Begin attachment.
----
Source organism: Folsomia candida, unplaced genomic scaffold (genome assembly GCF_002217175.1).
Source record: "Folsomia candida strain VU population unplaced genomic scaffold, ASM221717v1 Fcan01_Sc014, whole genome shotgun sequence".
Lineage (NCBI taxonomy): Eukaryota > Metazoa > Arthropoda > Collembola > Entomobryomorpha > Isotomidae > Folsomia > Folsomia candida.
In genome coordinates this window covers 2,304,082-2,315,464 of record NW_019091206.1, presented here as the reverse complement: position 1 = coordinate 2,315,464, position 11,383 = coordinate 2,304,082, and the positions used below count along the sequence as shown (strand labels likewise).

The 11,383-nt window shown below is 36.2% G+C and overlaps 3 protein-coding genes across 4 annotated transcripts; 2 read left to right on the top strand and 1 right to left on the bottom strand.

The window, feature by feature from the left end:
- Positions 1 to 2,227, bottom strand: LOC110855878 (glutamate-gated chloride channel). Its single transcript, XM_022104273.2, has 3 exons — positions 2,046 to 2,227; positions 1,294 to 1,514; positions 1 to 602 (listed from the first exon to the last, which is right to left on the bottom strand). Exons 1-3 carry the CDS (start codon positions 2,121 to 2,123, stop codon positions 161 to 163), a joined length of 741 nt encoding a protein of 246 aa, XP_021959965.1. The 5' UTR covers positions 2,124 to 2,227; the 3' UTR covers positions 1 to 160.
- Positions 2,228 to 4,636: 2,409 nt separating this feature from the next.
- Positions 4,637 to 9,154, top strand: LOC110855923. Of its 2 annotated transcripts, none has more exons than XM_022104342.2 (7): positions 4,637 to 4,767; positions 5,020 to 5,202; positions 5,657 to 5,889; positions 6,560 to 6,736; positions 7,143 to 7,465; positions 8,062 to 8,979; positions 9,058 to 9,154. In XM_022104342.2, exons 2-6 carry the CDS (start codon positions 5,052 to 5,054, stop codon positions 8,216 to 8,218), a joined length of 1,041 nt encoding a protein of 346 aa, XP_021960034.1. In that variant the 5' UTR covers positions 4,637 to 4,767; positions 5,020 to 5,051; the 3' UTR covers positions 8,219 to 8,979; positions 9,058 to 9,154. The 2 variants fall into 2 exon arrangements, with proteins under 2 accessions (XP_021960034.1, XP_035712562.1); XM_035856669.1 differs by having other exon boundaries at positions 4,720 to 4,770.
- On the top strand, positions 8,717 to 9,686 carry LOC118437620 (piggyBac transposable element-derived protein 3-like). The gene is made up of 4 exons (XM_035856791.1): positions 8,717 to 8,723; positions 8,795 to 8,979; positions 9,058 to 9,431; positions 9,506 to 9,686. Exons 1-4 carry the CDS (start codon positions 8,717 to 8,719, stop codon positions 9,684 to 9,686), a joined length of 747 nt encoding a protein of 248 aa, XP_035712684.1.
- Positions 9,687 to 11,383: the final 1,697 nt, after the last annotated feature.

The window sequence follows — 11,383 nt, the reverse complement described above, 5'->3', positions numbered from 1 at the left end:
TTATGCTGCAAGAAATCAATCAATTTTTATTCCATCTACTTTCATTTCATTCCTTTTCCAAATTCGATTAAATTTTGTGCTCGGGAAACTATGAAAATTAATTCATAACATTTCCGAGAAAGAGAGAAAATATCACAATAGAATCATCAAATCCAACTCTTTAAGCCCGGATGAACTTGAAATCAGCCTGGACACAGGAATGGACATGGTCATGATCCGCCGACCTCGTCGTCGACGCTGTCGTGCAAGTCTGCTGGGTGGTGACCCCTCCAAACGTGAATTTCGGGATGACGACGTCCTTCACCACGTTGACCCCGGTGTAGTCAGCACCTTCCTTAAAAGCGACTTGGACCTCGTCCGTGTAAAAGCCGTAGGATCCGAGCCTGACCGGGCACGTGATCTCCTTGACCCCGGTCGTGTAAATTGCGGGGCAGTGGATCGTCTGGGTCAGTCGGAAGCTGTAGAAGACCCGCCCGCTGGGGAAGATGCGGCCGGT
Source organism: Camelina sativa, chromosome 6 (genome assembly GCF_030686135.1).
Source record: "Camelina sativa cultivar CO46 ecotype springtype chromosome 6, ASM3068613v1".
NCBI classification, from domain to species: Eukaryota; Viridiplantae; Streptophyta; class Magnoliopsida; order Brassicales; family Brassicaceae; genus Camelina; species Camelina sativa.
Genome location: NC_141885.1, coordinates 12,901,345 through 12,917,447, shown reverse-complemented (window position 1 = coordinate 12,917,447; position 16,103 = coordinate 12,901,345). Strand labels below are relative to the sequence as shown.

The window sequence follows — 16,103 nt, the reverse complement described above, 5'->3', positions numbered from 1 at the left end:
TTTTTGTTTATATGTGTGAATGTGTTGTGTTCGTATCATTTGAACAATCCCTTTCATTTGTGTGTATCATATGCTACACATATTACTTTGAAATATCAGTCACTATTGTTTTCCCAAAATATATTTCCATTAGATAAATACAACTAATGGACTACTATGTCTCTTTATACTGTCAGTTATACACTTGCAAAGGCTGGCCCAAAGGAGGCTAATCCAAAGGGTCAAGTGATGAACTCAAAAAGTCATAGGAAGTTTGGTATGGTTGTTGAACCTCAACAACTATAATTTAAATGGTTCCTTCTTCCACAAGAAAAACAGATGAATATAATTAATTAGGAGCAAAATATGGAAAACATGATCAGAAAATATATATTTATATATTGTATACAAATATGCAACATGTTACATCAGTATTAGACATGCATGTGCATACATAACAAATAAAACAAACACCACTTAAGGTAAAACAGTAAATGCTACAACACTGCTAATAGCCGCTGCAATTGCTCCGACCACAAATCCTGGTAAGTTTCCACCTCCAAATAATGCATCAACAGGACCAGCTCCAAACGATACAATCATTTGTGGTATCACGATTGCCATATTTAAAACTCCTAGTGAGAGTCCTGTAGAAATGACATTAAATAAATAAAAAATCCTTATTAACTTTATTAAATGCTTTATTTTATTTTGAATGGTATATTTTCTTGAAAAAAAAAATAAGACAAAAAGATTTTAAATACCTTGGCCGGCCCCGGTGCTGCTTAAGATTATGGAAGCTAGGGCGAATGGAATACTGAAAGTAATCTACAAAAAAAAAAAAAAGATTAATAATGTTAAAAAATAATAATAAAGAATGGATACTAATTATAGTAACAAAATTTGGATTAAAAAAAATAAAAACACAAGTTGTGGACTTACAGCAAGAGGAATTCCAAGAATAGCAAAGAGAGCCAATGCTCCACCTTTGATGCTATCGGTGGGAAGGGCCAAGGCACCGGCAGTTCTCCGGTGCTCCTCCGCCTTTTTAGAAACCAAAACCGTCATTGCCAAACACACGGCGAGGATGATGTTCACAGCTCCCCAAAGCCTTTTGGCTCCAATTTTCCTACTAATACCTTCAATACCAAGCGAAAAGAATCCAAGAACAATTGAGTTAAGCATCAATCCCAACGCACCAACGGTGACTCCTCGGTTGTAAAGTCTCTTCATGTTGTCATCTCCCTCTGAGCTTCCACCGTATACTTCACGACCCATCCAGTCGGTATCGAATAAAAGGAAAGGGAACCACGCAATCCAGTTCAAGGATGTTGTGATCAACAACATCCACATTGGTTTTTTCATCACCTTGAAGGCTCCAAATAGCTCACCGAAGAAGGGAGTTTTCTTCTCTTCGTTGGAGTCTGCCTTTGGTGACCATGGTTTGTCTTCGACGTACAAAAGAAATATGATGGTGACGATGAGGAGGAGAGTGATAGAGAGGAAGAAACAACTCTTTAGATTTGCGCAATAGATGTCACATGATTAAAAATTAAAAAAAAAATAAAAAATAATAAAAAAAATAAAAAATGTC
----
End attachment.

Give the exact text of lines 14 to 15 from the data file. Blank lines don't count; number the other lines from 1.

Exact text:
Source organism: Camelina sativa, chromosome 6 (genome assembly GCF_030686135.1).
Source record: "Camelina sativa cultivar CO46 ecotype springtype chromosome 6, ASM3068613v1".